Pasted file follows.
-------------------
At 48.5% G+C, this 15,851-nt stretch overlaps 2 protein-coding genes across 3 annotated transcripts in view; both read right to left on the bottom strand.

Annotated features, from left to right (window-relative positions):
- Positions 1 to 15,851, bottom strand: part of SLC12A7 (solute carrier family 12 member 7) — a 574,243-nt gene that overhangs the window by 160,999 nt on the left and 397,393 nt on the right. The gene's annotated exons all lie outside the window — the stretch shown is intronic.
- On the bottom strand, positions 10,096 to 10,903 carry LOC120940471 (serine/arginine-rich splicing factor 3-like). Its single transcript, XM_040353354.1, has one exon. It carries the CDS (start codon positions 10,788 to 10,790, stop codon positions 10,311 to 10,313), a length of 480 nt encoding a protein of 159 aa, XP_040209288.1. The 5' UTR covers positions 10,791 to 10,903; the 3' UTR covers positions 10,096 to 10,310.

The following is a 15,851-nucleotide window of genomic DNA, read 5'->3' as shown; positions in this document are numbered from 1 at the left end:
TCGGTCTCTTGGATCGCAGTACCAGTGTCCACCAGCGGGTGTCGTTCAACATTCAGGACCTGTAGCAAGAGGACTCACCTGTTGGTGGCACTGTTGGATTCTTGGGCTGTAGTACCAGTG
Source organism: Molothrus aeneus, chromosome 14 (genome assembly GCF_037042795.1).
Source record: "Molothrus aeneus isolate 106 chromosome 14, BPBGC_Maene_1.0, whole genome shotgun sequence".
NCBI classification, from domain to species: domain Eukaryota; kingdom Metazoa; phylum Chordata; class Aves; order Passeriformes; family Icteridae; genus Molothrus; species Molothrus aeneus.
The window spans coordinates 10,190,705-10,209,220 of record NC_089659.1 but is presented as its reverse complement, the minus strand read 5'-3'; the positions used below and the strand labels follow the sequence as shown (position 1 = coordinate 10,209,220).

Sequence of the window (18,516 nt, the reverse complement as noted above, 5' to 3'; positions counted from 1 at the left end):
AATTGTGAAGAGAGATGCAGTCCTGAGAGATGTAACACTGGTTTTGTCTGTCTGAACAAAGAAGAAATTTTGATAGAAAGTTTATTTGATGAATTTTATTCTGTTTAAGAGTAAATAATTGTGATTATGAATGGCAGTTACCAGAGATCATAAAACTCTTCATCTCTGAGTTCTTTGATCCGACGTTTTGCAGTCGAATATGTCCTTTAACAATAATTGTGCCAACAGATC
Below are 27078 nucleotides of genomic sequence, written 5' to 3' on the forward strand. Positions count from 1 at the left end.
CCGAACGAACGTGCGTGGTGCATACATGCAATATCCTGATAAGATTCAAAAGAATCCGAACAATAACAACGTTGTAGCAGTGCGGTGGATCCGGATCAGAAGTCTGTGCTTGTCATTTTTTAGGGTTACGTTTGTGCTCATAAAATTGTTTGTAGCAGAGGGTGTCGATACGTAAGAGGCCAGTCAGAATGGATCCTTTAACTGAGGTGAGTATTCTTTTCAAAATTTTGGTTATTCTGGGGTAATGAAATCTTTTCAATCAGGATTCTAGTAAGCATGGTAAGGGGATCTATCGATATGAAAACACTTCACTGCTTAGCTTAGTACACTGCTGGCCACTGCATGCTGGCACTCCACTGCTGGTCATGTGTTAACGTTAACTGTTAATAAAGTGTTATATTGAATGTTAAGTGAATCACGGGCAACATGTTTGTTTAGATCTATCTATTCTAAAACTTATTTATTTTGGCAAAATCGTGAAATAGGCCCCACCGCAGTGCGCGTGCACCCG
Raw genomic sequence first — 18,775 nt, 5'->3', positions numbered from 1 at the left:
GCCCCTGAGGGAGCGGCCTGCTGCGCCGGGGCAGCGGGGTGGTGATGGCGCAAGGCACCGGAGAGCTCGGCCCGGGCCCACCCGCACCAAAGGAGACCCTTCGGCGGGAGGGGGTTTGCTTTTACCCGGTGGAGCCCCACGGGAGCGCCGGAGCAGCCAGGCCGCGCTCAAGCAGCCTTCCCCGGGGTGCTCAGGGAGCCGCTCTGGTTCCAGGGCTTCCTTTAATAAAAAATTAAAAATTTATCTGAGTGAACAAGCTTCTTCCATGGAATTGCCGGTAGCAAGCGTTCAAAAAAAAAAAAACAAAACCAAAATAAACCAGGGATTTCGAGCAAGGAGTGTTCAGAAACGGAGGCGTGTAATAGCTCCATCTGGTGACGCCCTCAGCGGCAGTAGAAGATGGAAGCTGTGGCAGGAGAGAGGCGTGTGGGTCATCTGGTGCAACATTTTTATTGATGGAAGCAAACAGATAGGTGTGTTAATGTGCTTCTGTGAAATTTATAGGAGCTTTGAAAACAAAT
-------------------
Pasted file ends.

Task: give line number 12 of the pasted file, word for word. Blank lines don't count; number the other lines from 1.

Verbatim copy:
AATTGTGAAGAGAGATGCAGTCCTGAGAGATGTAACACTGGTTTTGTCTGTCTGAACAAAGAAGAAATTTTGATAGAAAGTTTATTTGATGAATTTTATTCTGTTTAAGAGTAAATAATTGTGATTATGAATGGCAGTTACCAGAGATCATAAAACTCTTCATCTCTGAGTTCTTTGATCCGACGTTTTGCAGTCGAATATGTCCTTTAACAATAATTGTGCCAACAGATC